Record Gas Demand, Power Alerts Hit California
California seemed as unprepared as ever last week to meet its
energy needs in the face of a blast of cold weather. The power grid
went through an intense struggle to meet heavy winter demand
because a huge amount of generation was off-line due to either
desperately needed maintenance or low water levels behind
hydroelectric dams. But the big surprise was record gas demand for
San Diego Gas & Electric (SDG&E), which was forced to
curtail some interruptible customers.
The prices told much of the story last week. Spot gas prices
rocketed to record heights as strong demand and restricted gas
flows tested the system. On Wednesday, prices reached an average of
$8/MMBtu and highs above $8.50 at the Southern California Border
and PG&E Citygate. But that was just a warm-up for Friday when
prices soared to more than $10.
Power prices bumped up against the bid cap at $249/MWh Wednesday
and Thursday on the California Power Exchange and rose even higher
on the spot market. Meanwhile, gas and electric utilities
throughout the state and the state's electric grid operator issued
a variety of emergency alerts throughout the week.
Combination utility SDG&E revealed Tuesday that it was
forced to curtail gas service to many of its large electric
generation and industrial customers on as temperatures dipped into
the low to mid 40s. "We have very high demand out here," said
SDG&E spokesman Ed Van Herik. "We've had a cold snap here. The
temperatures are very unusual, and we've had a lot of growth in the
region in the last few years. These are interruptible customers
being curtailed in 12 blocks; some customers have been curtailed
entirely and some have had only a portion of their loads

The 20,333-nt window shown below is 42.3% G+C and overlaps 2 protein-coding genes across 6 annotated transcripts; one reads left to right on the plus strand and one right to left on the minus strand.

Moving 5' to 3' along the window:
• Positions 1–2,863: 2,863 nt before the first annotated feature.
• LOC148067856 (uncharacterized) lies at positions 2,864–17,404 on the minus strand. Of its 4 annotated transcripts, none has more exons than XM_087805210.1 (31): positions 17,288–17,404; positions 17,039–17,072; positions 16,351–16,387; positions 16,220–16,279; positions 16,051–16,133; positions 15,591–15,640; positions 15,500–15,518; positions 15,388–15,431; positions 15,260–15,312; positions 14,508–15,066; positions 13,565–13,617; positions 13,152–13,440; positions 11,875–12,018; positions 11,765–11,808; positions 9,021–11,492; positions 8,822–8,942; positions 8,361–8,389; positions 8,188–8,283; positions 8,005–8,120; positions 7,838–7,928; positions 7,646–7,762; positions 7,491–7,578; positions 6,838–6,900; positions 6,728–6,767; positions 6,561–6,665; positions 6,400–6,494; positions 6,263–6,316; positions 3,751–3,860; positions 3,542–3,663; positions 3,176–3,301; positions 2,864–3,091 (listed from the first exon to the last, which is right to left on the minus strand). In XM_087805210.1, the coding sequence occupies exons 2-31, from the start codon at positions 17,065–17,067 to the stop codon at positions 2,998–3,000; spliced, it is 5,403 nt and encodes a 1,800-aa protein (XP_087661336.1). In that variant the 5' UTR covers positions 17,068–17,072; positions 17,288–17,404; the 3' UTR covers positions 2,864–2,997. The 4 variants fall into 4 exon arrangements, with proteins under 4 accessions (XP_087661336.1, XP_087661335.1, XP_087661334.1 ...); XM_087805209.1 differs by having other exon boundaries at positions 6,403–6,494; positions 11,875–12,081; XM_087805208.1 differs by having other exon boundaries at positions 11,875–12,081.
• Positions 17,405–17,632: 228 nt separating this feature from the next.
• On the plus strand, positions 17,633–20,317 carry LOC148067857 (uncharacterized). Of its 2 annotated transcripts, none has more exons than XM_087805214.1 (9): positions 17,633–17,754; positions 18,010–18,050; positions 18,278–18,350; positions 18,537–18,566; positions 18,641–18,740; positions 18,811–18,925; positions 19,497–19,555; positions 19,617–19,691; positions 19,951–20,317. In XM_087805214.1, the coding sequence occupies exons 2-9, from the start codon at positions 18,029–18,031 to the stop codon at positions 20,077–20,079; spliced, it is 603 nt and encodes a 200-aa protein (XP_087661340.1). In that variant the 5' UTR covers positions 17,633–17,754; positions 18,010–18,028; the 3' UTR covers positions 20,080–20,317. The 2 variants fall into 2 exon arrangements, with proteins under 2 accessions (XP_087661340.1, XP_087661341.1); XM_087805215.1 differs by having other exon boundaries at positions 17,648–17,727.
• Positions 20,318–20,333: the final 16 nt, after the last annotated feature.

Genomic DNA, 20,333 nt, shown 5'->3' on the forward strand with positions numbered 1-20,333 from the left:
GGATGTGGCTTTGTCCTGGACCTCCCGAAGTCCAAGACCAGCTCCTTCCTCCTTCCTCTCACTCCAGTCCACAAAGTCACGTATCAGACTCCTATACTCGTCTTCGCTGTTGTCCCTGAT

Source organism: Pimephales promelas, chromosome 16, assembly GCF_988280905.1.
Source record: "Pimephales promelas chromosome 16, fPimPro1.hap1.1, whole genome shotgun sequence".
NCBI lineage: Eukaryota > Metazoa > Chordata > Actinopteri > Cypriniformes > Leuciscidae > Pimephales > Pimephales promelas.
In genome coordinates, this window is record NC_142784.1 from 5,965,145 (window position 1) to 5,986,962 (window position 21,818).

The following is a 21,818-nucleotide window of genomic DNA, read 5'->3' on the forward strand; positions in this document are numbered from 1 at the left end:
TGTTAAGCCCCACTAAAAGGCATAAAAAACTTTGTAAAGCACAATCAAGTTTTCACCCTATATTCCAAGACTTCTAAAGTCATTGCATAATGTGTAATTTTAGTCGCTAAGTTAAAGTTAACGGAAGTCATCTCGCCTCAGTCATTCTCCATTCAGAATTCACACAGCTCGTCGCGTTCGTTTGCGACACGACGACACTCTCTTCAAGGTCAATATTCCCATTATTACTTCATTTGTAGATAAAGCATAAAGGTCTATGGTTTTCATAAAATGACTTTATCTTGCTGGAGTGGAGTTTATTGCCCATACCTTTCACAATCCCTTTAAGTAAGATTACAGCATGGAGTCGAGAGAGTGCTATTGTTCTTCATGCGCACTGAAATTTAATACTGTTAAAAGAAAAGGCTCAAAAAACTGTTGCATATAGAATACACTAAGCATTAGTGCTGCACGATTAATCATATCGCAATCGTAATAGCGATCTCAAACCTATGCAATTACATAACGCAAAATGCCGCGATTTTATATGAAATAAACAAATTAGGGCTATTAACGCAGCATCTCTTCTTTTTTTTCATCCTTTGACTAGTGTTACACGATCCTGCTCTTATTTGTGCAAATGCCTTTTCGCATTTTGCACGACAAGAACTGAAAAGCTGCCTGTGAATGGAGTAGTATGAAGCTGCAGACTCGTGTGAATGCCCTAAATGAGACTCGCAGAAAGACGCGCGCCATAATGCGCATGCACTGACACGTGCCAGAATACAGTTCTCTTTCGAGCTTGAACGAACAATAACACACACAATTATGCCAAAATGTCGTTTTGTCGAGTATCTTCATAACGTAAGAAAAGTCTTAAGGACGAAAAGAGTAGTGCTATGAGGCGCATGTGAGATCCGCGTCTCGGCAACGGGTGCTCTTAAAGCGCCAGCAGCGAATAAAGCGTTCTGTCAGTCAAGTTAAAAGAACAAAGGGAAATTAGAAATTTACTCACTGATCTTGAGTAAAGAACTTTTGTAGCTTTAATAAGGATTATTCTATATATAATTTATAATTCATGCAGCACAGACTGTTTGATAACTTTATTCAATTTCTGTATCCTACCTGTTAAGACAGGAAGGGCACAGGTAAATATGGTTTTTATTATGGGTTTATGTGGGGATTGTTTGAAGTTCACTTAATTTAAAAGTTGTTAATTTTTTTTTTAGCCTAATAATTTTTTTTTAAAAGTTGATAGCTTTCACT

curtailed." He said the customers subject to curtailment were
chosen by a "random computerized process."
"Monday we set a new record for natural gas sendout of 613
MMcf/d," said Herik. "We expect our sendout [Wednesday] to exceed
600 MMcf. The last record was set Jan. 26, 1999 at 577 MMcf."
Another SDG&E spokesman said although demand didn't return to
record levels the rest of the week, it was very high in the morning
Thirty-degree temperatures increased demand significantly in
Northern California, too. System demand soared to 3.76 Bcf/d on
Tuesday, a 500 MMcf/d increase from the previous Friday. As a
result, PG&E was forced to use more than 1 Bcf/d of storage
withdrawals, and call a customer specific operational flow order
the following day. System inventory also dropped below the normal
operating range on Thursday, but no OFO was called.
Southern California Gas also experienced strong demand, but fell
short of record levels, according to a spokeswoman. "We hit 4.5
Bcf/d on Tuesday and our all-time high was 5.3 Bcf/d back in 1990."
Nevertheless, SoCalGas has relied heavily on storage withdrawals to
To complicate matters, upstream gas pipelines have been
conducting maintenance programs that reduced gas flows
significantly last week. Transwestern Pipeline was conducting
maintenance on compressors in the San Juan Basin, reducing gas
flows by as much as 400 MMcf/d at times. Ongoing maintenance on its
mainline West of Thoreau segment already was reducing flows by